As an "avid supporter of women's colleges," George Ashford established a scholarship at the Peace College in the ‘50s.
RALEIGH, N.C. -
A woman whose family donated thousands of dollars to William Peace University for a scholarship has been fighting for two years to get answers about how that money is being used.
As an "avid supporter of women's colleges," Linda Dark's father, George Ashford, established a scholarship at the school in the ‘50s. After Ashford died in 1996, his son Tom ran the scholarship until the family decided to let the school run it, which included a hefty endowment.
Now, Dark wants to know why there appears to be less cash in the fund than the family thought was in the endowment.
"All we're asking for is answers to very simple and fair questions," said Linda Dark. "As part of the Memo of Agreement, the base amount wasn't to be touched."
Dark said only the interest earned from the gift could be used to fund the scholarships. But when that Memo of Agreement was signed back in 1996 between the school and the Ashford family, the school left the amount of the family's gift blank on the Memo of Agreement form.
A short time later, the school issued a press release that was published in a number of periodicals stating that Peace College had been given $89,500 to establish the George T. Ashford Memorial Scholarship.
"The gift establishes the George T. Ashford Scholarship Fund as a permanent endowment at the College, recognizing Sarah McCormick, the wife of George T. Ashford, who attended Peace and his daughter, Linda, and his granddaughter, Kim, both of whom were graduates of the college," the press release read.
"The scholarships will be awarded annually to Peace students with preference given to applicants from Robeson County and the vicinity."
Dark said until the last two years, she was "completely satisfied" with the way the school handled things regarding the scholarship. However when the administration at Peace changed, she said "the amount of information that we were able to obtain changed dramatically."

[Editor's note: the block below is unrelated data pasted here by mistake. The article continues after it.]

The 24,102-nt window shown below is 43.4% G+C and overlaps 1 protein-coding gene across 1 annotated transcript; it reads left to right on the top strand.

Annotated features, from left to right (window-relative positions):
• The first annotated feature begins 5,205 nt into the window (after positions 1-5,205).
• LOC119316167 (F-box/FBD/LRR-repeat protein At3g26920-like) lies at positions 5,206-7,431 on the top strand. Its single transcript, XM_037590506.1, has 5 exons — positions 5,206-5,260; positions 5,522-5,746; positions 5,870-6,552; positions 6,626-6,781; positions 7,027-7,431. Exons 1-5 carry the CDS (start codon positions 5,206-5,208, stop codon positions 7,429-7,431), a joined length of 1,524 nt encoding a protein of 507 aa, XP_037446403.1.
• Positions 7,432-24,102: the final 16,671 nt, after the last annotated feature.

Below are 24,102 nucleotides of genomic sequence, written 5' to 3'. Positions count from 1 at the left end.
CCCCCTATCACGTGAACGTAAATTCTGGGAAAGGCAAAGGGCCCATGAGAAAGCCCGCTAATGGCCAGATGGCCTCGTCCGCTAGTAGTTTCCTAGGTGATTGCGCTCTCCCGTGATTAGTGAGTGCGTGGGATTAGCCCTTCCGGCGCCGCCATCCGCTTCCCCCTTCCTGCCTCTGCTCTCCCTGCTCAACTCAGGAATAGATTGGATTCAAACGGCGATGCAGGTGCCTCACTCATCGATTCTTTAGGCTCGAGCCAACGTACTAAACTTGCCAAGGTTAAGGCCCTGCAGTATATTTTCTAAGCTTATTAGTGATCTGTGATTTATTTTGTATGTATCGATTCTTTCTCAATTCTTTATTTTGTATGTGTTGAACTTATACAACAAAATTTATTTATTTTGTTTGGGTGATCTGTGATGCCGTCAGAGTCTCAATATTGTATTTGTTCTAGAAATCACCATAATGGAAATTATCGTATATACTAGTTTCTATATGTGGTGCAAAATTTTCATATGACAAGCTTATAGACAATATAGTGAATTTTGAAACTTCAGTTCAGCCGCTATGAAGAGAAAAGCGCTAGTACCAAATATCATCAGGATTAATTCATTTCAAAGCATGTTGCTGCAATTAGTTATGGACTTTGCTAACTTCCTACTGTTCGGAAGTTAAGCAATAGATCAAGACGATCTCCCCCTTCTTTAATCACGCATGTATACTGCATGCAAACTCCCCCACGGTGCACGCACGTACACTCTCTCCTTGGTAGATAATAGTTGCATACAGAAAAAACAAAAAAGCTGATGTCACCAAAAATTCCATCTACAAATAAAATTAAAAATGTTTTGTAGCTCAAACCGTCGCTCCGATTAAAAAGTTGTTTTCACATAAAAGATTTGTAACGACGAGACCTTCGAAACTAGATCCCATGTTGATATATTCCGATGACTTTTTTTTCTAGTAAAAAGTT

Dark said her problems with the school began in 2010. That year, Peace decided not to send out annual reports because it claimed many of its endowments were under water. Dark said that refusal to provide information "prompted her to start asking questions."
"We discovered there is a $10,000 discrepancy between the original gift and the amount of the corpus today," Dark said.
What the family thought was an $89,500 base amount appeared to be $79,635, according to Peace University stewardship reports from 2011 and 2012 obtained by WNCN News.
"Why is there a discrepancy?," Dark asked.
The school said the right amount of money is in the account, and has always been $79,635. The university explained it by saying the press releases they originally sent out in 1996 were wrong.
"When the press release was given, there was a discrepancy between our audited financials on what was given to that account and what was reported to the media," claimed Julie Ricciardi, the school's vice president of engagement. "No money is missing."
If that is the answer, Dark wants to know why it took so long to get it.
Since 2010, Dark said she has called, written letters and sent emails to the school. She even had two meetings with Ricciardi seeking an explanation, but said none was forthcoming.
"While we get pleasant responses, they are lacking in substance. They do not give specifics," Dark said.
"This is not some emotional reaction to males being allowed to come to the college or anything like that," Dark said. "To us, this is business arrangement, and business isn't conducted that way."
Dark's questions about the base endowment of her father's scholarship aren't the only questions that were unanswered for two years.
"We want to know who is getting the scholarships. And do they meet the criteria spelled out in the memo of agreement?," she said.
The school said it can't talk about scholarship recipients but said it is meeting the wishes of the family.
"Sometimes students choose not to have their names disclosed, but we are also always meeting the intent," Ricciardi told WNCN.
The school stands by its records and maintains that it is forthcoming in its answers; but Dark is unconvinced, saying the school is unresponsive to its alumni.
"We should not have to beg and plead, as donors, to get specific information on our investment in the college," Dark said.